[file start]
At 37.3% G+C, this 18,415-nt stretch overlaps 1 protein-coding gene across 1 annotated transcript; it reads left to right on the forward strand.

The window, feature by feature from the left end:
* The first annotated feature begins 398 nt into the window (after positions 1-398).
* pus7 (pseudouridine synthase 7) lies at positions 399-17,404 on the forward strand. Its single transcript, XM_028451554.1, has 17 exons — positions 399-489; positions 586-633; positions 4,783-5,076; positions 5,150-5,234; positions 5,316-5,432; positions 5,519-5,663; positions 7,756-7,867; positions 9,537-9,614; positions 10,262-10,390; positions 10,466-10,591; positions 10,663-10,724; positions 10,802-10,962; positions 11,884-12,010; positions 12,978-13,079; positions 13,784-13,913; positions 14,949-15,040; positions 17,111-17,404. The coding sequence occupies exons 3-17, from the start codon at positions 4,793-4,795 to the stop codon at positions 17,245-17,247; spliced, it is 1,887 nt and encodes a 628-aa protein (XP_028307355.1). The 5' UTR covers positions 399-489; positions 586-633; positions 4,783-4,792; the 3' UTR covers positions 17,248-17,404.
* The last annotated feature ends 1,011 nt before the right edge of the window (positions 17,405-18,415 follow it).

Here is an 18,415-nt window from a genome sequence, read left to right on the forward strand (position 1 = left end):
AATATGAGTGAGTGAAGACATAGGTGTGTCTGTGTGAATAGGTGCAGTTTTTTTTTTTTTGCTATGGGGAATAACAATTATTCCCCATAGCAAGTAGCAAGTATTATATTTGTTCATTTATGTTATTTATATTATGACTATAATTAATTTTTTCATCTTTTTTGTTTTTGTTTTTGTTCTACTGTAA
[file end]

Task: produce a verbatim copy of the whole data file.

At 37.3% G+C, this 18,415-nt stretch overlaps 1 protein-coding gene across 1 annotated transcript; it reads left to right on the forward strand.

The window, feature by feature from the left end:
* The first annotated feature begins 398 nt into the window (after positions 1-398).
* pus7 (pseudouridine synthase 7) lies at positions 399-17,404 on the forward strand. Its single transcript, XM_028451554.1, has 17 exons — positions 399-489; positions 586-633; positions 4,783-5,076; positions 5,150-5,234; positions 5,316-5,432; positions 5,519-5,663; positions 7,756-7,867; positions 9,537-9,614; positions 10,262-10,390; positions 10,466-10,591; positions 10,663-10,724; positions 10,802-10,962; positions 11,884-12,010; positions 12,978-13,079; positions 13,784-13,913; positions 14,949-15,040; positions 17,111-17,404. The coding sequence occupies exons 3-17, from the start codon at positions 4,793-4,795 to the stop codon at positions 17,245-17,247; spliced, it is 1,887 nt and encodes a 628-aa protein (XP_028307355.1). The 5' UTR covers positions 399-489; positions 586-633; positions 4,783-4,792; the 3' UTR covers positions 17,248-17,404.
* The last annotated feature ends 1,011 nt before the right edge of the window (positions 17,405-18,415 follow it).

Here is an 18,415-nt window from a genome sequence, read left to right on the forward strand (position 1 = left end):
AATATGAGTGAGTGAAGACATAGGTGTGTCTGTGTGAATAGGTGCAGTTTTTTTTTTTTTGCTATGGGGAATAACAATTATTCCCCATAGCAAGTAGCAAGTATTATATTTGTTCATTTATGTTATTTATATTATGACTATAATTAATTTTTTCATCTTTTTTGTTTTTGTTTTTGTTCTACTGTAA